Tech Stocks Tumble After ‘Sudden’ Trading Slump—Here’s Why Experts Are Worried The Weakness Could Continue

Trading On The Floor Of NYSE While Stocks, Commodities Tumble As China Strikes Back

After a Monday rally that pushed stocks near record highs, the market is falling Tuesday as investors sell off the buzzy technology stocks that led a massive pandemic rally, and analysts are concerned the market could be topping out as the broader economy picks back up, forcing the government to ease up on its unprecedented relief measures.

Key Facts

Shortly after the market open, the Dow Jones Industrial Average fell 70 points, or 0.2%, to 34,042 points, and the S&P 500 shed 0.5%, while tech-heavy Nasdaq, which has largely underperformed this year despite reaching a new peak last month, tumbled 1.1%.

A slew of mega-cap tech firms are pushing the market down Tuesday, with Tesla, Apple and Facebook down close to 1.5% apiece after a “sudden” slump in pre-market trading around 7:30 a.m. EDT, Vital Knowledge Media Founder Adam Crisafulli said in a morning note.

Pointing to lackluster responses to big-teach earnings that smashed expectations (including Apple falling 0.1% after a blowout report Wednesday), Crisafulli said the “main problem” in the market is ongoing weakness in tech, as investors continue to sell off shares after “chasing” the sector’s massive rally last year.

Though it beat expectations with its late-Monday earnings report, shares of fertilizer-maker Mosaic are heading up losses in the S&P, sinking more than 7%, after the company posted net income of $157 million on revenue of $2.3 billion—and a slew of accounting losses that pushed earnings down by $77 million.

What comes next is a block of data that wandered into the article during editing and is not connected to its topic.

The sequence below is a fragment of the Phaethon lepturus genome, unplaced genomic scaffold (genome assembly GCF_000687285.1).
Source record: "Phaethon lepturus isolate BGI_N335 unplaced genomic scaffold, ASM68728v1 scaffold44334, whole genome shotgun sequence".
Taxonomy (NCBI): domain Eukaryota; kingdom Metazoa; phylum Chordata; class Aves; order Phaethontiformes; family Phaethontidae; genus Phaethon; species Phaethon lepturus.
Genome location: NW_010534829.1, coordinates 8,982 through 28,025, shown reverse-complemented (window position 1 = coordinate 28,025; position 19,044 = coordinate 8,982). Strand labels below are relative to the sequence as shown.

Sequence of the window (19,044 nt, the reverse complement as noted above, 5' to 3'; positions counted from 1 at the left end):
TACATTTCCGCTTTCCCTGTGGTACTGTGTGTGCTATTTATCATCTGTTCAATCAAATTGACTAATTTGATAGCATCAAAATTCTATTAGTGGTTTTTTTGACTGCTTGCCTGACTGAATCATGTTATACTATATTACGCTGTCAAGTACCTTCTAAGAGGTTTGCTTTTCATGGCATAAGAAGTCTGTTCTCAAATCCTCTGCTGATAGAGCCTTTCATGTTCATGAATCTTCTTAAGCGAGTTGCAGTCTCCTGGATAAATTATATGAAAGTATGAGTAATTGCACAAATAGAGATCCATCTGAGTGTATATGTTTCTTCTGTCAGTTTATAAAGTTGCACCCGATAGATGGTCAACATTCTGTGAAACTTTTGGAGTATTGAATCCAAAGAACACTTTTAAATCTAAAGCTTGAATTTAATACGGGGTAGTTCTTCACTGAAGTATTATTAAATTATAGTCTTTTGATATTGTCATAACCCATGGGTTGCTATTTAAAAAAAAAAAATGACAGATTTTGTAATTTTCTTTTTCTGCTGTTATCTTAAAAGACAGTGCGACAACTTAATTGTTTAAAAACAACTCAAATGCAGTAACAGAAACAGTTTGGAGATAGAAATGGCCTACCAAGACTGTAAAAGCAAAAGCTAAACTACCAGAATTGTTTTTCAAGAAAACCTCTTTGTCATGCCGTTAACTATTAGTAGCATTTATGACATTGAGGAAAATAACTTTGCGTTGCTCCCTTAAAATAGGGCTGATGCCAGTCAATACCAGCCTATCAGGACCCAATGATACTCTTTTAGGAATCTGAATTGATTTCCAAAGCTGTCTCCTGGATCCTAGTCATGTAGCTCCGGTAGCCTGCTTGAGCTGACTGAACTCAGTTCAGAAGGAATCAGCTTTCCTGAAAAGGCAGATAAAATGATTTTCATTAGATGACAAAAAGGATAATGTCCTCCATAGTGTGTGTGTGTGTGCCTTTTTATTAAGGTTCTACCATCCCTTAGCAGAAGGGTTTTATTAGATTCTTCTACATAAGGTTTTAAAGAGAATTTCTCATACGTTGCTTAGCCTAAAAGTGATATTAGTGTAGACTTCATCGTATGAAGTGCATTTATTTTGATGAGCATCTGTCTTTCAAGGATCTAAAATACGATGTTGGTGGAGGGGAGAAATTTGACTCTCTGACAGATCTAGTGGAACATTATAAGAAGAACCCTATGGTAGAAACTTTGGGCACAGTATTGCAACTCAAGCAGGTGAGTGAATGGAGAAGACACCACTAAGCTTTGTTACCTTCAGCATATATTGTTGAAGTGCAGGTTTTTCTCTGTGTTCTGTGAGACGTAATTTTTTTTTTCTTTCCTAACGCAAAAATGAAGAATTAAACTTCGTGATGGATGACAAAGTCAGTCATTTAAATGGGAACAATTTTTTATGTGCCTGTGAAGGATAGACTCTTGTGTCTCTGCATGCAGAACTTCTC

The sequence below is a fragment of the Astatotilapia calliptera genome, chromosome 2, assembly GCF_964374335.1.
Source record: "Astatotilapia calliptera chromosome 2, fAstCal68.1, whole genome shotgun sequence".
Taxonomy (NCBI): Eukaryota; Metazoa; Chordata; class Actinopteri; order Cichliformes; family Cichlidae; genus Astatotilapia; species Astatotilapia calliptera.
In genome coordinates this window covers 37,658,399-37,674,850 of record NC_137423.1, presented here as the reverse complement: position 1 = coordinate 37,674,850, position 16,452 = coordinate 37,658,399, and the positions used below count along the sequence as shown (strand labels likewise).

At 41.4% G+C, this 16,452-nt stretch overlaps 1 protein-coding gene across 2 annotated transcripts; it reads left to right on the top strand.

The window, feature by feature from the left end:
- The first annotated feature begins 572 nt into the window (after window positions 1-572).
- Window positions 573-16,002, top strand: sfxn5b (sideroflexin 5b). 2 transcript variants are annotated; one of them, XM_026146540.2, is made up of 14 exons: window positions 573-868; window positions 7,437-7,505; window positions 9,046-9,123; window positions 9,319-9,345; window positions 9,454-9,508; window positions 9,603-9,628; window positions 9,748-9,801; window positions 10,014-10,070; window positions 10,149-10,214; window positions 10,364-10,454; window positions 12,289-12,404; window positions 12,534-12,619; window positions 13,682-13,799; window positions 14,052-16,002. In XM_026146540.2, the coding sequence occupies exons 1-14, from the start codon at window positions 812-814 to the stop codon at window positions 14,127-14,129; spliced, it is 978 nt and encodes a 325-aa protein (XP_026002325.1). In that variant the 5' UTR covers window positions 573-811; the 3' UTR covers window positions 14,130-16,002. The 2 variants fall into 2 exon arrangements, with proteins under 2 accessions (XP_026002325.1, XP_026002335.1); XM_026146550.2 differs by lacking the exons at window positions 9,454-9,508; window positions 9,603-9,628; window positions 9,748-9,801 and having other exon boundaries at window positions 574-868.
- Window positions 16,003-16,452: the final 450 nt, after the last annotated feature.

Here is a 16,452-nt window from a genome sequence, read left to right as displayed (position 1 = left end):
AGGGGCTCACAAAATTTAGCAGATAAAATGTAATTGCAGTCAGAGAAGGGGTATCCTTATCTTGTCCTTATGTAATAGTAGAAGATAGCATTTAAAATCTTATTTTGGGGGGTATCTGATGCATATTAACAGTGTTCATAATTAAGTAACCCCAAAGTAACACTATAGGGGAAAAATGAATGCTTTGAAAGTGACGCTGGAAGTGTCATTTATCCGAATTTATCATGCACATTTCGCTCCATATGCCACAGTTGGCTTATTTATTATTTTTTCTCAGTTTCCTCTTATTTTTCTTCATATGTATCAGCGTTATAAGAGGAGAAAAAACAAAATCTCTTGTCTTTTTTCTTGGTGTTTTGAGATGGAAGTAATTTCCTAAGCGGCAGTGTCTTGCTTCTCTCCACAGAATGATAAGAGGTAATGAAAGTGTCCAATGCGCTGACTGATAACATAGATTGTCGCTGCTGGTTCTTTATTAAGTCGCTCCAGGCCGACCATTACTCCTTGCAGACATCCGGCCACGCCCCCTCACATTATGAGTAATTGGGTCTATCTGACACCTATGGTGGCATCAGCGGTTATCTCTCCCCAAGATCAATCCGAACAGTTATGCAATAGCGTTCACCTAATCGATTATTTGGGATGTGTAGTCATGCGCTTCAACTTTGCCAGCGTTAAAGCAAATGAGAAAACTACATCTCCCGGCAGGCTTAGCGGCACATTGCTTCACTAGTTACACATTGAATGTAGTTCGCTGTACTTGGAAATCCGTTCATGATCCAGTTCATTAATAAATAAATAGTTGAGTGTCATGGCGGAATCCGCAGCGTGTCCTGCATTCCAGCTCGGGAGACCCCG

Even apparel-maker Under Armour, which hiked its full-year outlook Tuesday morning thanks to resurgent consumer demand, is falling 4% after a better-than-expected earnings report, as analysts laser in on a $9 million settlement with the SEcurities and Exchange Commision over misleading accounting practices.

Crucial Quote

“Investors didn’t pay much attention to the sell-in-May adage yesterday, but with stocks hovering around all-time highs, the market is starting to look as if it might be topping,” Oanda Analyst Sophie Griffiths said in a morning note, adding that “lackluster trading” should be expected after the recently rally. “Given the particularly strong run-up from November to April, investors could begin to see this as a good time to reduce exposure.”

What To Watch For

The monthly jobs report comes out Friday, and economists are expecting that the labor market added a staggering 1 million jobs last month. Crisafulli says that the Federal Reserve is “very likely” to change its messaging if the Friday report is “anywhere close” to consensus estimates, and if recent market reactions are any indication, investors will likely be spooked if the Fed starts to indicate it may ease up on its unprecedented economic support.